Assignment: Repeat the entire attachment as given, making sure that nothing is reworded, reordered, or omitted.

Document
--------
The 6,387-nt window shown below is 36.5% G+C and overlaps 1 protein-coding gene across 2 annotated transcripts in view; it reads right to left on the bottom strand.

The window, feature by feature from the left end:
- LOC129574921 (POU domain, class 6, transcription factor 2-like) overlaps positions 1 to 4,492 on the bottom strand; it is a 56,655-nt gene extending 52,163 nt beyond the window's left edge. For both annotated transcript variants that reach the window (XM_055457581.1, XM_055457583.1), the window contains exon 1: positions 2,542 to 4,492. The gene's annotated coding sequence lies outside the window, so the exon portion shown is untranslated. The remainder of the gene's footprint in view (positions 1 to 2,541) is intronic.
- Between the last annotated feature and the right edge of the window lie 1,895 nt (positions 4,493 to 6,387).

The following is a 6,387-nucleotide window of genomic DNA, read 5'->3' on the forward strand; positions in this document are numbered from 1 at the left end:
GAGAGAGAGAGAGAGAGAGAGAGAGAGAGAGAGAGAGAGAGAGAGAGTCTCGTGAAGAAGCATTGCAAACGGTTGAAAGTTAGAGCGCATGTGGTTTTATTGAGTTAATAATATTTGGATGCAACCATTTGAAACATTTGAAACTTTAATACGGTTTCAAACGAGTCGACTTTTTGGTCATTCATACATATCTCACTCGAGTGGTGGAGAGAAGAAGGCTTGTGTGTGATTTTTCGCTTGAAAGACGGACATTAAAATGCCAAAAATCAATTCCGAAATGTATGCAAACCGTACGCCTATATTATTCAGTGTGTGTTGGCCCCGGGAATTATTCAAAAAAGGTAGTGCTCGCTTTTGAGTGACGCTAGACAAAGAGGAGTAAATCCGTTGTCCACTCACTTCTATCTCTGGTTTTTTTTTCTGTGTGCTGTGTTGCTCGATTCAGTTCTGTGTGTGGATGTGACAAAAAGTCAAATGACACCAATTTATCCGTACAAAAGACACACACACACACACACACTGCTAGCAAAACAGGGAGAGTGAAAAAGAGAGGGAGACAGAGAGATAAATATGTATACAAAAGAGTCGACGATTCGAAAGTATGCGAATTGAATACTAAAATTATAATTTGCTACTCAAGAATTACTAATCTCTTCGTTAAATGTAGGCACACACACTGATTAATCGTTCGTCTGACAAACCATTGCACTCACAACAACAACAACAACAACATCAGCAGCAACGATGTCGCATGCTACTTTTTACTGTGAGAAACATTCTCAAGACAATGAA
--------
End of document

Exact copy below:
The 6,387-nt window shown below is 36.5% G+C and overlaps 1 protein-coding gene across 2 annotated transcripts in view; it reads right to left on the bottom strand.

The window, feature by feature from the left end:
- LOC129574921 (POU domain, class 6, transcription factor 2-like) overlaps positions 1 to 4,492 on the bottom strand; it is a 56,655-nt gene extending 52,163 nt beyond the window's left edge. For both annotated transcript variants that reach the window (XM_055457581.1, XM_055457583.1), the window contains exon 1: positions 2,542 to 4,492. The gene's annotated coding sequence lies outside the window, so the exon portion shown is untranslated. The remainder of the gene's footprint in view (positions 1 to 2,541) is intronic.
- Between the last annotated feature and the right edge of the window lie 1,895 nt (positions 4,493 to 6,387).

The following is a 6,387-nucleotide window of genomic DNA, read 5'->3' on the forward strand; positions in this document are numbered from 1 at the left end:
GAGAGAGAGAGAGAGAGAGAGAGAGAGAGAGAGAGAGAGAGAGAGAGTCTCGTGAAGAAGCATTGCAAACGGTTGAAAGTTAGAGCGCATGTGGTTTTATTGAGTTAATAATATTTGGATGCAACCATTTGAAACATTTGAAACTTTAATACGGTTTCAAACGAGTCGACTTTTTGGTCATTCATACATATCTCACTCGAGTGGTGGAGAGAAGAAGGCTTGTGTGTGATTTTTCGCTTGAAAGACGGACATTAAAATGCCAAAAATCAATTCCGAAATGTATGCAAACCGTACGCCTATATTATTCAGTGTGTGTTGGCCCCGGGAATTATTCAAAAAAGGTAGTGCTCGCTTTTGAGTGACGCTAGACAAAGAGGAGTAAATCCGTTGTCCACTCACTTCTATCTCTGGTTTTTTTTTCTGTGTGCTGTGTTGCTCGATTCAGTTCTGTGTGTGGATGTGACAAAAAGTCAAATGACACCAATTTATCCGTACAAAAGACACACACACACACACACACTGCTAGCAAAACAGGGAGAGTGAAAAAGAGAGGGAGACAGAGAGATAAATATGTATACAAAAGAGTCGACGATTCGAAAGTATGCGAATTGAATACTAAAATTATAATTTGCTACTCAAGAATTACTAATCTCTTCGTTAAATGTAGGCACACACACTGATTAATCGTTCGTCTGACAAACCATTGCACTCACAACAACAACAACAACAACATCAGCAGCAACGATGTCGCATGCTACTTTTTACTGTGAGAAACATTCTCAAGACAATGAA